U.S. Seeks to Help Vietnam Fully Tap Coal-fired Power Sources: Official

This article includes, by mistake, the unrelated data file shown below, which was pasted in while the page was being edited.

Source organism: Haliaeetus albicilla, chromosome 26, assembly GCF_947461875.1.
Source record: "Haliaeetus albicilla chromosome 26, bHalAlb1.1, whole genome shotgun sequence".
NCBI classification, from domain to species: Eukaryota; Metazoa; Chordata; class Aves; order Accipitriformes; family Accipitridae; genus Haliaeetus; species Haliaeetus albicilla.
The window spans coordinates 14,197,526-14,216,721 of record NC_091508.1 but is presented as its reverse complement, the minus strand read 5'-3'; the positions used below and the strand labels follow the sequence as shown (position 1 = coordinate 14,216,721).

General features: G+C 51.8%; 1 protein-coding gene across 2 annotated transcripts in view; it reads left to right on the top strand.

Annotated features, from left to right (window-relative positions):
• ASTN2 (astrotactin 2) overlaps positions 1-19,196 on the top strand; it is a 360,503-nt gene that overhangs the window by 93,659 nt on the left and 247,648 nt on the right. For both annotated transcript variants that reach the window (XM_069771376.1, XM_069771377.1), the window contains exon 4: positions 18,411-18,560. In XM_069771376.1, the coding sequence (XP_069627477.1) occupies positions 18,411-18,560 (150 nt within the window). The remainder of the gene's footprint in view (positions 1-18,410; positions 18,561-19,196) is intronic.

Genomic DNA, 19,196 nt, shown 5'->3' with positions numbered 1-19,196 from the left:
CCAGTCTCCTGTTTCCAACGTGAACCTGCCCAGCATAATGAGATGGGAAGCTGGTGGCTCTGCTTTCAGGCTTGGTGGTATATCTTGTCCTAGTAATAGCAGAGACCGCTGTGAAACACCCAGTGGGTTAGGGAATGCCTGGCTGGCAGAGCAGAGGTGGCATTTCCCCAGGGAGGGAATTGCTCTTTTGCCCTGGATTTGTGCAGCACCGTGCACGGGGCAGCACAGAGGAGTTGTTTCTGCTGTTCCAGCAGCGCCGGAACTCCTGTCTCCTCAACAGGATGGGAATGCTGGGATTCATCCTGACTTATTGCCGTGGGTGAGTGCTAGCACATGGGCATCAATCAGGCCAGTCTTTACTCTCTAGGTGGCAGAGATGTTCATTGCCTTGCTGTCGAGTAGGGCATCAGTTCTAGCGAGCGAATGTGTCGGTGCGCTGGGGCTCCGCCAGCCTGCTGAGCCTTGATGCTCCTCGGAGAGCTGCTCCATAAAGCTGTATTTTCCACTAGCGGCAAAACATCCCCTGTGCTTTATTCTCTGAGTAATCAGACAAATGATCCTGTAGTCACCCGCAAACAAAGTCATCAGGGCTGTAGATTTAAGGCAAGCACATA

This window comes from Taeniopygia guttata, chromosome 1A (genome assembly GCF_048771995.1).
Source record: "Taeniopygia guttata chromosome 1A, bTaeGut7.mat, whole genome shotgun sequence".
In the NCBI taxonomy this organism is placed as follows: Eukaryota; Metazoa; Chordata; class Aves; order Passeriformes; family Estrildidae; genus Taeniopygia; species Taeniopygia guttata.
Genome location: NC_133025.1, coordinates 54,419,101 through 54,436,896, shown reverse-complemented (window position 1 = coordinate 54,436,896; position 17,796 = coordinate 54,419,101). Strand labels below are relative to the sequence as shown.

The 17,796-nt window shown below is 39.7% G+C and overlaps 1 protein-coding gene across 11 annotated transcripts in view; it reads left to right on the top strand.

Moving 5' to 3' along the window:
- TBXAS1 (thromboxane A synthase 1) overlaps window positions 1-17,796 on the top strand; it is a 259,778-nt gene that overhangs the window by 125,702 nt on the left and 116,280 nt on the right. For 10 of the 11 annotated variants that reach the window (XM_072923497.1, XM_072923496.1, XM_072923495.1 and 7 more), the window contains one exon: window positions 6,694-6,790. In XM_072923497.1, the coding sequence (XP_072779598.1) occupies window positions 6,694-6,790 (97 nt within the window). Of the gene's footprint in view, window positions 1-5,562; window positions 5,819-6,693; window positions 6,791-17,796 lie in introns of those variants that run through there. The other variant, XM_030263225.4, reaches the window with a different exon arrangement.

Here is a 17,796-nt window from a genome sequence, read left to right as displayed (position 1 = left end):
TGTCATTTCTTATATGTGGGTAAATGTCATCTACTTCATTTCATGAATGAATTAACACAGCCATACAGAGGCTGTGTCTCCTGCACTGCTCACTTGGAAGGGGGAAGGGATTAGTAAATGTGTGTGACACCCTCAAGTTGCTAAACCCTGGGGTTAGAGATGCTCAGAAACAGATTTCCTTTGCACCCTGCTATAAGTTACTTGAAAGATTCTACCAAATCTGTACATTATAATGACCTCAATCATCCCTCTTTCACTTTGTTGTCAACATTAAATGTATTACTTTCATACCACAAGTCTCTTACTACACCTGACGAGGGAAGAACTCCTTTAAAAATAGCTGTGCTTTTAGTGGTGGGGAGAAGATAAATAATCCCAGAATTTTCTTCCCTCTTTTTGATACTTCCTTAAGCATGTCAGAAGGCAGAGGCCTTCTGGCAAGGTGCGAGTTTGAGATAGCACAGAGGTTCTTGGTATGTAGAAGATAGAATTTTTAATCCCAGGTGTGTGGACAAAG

As Vietnam will likely stay dependent on coal-fired power, the U.S. wants to share its experience with the Southeast Asian country in tapping such power source by raising efficiency and lowering emission, said Acting Assistant Secretary at the U.S. Department of the Treasury Mitchell Silk. Mr. Silk made the statement at a meeting in Hanoi with Deputy Finance Minister Tran Xuan Ha on February 6. The meeting is the follow up session of the signing of Cooperation Framework to Strengthen Infrastructure Finance between Vietnam and the U.S. in November 2019. In the next ten to 15 years, coal-fired power is expected to continue being the biggest power source of Vietnam, the U.S. official said. However, the country has yet to fully exploit the power source due to the outdated technology used at power plants, which also emit large amounts of greenhouse gases, Mr. Silk added. The U.S.’s technology and coal will be able to help Vietnam lower production costs and enhance environmental protection, he said, adding that they will also help balance the trade deficit of the U.S. to Vietnam. Furthermore, the U.S. official proposed cooperation in many other energy fields, namely renewable energy, hydropower, power grid management, power transmission, and energy efficiency. Many U.S. companies have shown great interest in taking part in the energy sector of Vietnam via public-private partnership (PPP) investment format, Mr. Silk said. The format will help mobilize more capital from the private sector. The signed PPP contracts between the two sides in the sector are expected to boost the management, lower fuel input, operation, and maintenance costs. For his part, Mr. Ha appreciated the information and affirmed such fields are also on Vietnam’s development agenda. The ministry pledged to carry out the signed memorandum of understanding (MoU) between the two countries. (Tap Chi Tai Chinh, Tap Chi Tai Chinh, mof)